Picked predominantly over 10 days from October 14, the 2010 d’Yquem has 141gms/L residual sugar and pH 3.80. It is a slow-burner, the nose understated at first but unfurling with each passing moment with subtle scents of freshly sliced apricots, Clementine, clear honey and white flowers. There is an underlying minerality that really defines this bouquet. The palate is similar to the nose, revealing hidden facets with almost each swirl of the glass – orange blossom, limestone, white peach and honeysuckle. This is such a precise d’Yquem; it is after you have swallowed the wine that one comprehends just how brilliant it is. 96-98/100 points, Wine Advocate (2011).
…unfurls to reveal quince, beeswax and honeysuckle aromas. The palate is medium-bodied with a viscous entry and well-judged acidity. There is a touch of orange peel lining the citrus fruit, with an effervescent finish that lingers long in the mouth. This is an excellent Yquem…. Drink 2018-2035+ 93 points, Wine Advocate (4/2014).
Extraordinary purity of aromas, with an airy power difficult to rival, a new brilliant example of the actual style of the property, with the vintage's monumental body completely hidden by the refinement of tactile sensations. Some are nostalgic for the epic oily bodies of the past, not I (even if I greatly admire them). 19/20 points.
Deep yellow with a golden tinge. Intense aromas of very ripe tropical fruit, beeswax, honey and raisin are lifted by a strong mineral edge. Very fresh, rich and sweet on entry, then extremely light on its feet, with refined flavours of ripe citrus, mango, papaya, honey and saffron complicated by tangy botrytis. A very bright and focused Yquem, with lively acidity and a long, smooth, floral finish. Boasts impeccable balance and lovely precision. 95-98 points, Antonio Galloni (08/2011).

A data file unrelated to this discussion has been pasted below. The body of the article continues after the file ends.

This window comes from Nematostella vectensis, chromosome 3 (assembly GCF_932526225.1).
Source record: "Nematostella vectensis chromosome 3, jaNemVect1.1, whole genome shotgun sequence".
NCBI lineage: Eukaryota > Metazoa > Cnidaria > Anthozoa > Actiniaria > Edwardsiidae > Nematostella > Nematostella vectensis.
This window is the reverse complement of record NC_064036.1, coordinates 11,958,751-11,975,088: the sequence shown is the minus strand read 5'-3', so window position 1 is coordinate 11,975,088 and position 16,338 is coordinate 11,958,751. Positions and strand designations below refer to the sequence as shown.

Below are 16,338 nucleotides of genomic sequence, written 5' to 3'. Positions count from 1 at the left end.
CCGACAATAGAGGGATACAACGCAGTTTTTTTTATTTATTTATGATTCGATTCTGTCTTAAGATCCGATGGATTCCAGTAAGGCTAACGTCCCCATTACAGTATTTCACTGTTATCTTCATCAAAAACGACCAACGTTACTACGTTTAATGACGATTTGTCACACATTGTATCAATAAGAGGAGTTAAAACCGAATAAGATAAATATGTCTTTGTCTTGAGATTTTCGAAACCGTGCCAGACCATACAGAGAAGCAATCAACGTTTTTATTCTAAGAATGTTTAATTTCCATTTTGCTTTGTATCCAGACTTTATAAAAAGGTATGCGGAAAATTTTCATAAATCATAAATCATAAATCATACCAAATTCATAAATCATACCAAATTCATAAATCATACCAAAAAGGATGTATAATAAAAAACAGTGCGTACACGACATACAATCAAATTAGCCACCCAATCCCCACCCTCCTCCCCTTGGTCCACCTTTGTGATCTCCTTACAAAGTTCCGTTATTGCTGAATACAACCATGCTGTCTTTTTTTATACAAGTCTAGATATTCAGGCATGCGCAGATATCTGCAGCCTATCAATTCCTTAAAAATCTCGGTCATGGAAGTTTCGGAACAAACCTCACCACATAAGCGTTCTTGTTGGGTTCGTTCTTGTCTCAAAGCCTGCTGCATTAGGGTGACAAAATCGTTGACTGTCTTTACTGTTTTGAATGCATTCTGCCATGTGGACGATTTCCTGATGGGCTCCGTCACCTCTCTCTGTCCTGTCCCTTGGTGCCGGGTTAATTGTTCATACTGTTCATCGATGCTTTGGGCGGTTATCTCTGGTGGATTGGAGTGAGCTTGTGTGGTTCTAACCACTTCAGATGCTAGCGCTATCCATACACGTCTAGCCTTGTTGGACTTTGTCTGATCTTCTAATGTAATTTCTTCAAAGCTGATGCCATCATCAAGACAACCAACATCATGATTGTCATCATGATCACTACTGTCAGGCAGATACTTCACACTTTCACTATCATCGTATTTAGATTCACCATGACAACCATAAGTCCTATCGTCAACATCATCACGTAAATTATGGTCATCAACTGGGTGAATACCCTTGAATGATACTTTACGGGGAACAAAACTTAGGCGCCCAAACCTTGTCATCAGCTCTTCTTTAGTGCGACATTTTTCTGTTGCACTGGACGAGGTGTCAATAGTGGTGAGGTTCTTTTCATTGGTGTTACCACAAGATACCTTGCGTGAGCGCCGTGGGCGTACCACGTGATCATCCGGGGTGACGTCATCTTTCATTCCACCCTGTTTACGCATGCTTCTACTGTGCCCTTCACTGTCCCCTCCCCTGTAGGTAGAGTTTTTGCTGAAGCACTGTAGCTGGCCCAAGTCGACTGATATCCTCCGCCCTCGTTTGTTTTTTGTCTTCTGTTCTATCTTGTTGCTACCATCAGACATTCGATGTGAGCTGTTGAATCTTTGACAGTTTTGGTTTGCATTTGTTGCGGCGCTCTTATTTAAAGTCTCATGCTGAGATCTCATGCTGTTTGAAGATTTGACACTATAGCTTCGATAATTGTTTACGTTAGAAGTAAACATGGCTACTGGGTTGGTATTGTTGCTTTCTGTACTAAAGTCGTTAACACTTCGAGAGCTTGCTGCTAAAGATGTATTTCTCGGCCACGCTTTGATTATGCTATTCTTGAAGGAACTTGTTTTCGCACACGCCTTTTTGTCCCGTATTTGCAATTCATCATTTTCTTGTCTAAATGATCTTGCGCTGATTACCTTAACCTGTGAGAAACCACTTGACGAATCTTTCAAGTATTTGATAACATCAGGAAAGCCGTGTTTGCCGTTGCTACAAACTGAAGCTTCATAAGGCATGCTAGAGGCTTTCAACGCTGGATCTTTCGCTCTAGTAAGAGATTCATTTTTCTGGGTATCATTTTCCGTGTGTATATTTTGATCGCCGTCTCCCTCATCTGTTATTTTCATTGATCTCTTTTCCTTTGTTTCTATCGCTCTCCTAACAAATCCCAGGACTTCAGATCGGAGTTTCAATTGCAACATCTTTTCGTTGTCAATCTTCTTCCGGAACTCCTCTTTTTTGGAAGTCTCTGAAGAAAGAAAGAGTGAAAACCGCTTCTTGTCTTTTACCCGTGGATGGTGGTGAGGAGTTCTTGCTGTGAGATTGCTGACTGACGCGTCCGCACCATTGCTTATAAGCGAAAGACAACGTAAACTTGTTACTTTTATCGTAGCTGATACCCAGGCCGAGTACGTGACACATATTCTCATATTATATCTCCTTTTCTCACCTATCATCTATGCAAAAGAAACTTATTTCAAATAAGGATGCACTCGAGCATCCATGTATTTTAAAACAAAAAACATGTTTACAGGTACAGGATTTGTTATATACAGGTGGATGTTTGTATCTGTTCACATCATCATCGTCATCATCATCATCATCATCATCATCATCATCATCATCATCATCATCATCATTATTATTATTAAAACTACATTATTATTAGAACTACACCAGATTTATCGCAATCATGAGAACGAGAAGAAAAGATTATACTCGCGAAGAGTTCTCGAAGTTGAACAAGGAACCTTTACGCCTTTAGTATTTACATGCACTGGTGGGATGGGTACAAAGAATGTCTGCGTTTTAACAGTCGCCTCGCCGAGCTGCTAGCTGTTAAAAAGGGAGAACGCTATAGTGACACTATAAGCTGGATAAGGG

The purity of botrytis in this wine is so impressive with dried fruits such apple and mango. And then spicy character. Full body and very sweet but it is incredibly fresh and lively. Such class and elegance. Perfectly manicured wine. Everything in the right place. This shows a delicacy and intensity that are spellbinding. 97 points, jamessuckling.com (2011).
Tropical and inviting, with lush mango, fig and papaya aromas followed by pineapple and creamed banana. The long tangerine finish is flattering and very open now, but the length is clearly there. 93-96 points (2011).
Sauternes is home to arguably the most prestigious and long-lived sweet wines in the world. Located 65 km south of the city of Bordeaux at the southern tip of the Graves, the appellation has 2100 ha of vineyards planted on flat, alluvial gravels overlying thick layers of limestone. Although viewed as one appellation, Sauternes actually consists of five communes; Barsac, Bommes, Fargues, Preignanc, and Sauternes with Barsac also a designated appellation in its own right. What makes Sauternes unique is its special mesoclimate caused by the confluence of the Ciron and the Garonne rivers.
The region experiences evening mists in autumn which set in until late morning and are subsequently burnt off by warm sunny afternoons. It is precisely these conditions that provide the ideal environment for the growth of botrytis cinerea – a fungus that attacks the grapes, causing them to dehydrate leaving sweet shrivelled fruit, ideal for sweet wine production. Sauternes wines are made predominantly from Sémillon with Sauvignon Blanc with small amounts of Muscadelle. Golden in colour with enticing aromas and flavours of honey, acacia, stone-fruit, candied citrus and marmalade, classic Sauternes is rich, unctuous and beautifully balanced by fresh acidity. Capable of long-ageing, the wines turn deep amber with age, taking on more tertiary caramel flavours over time.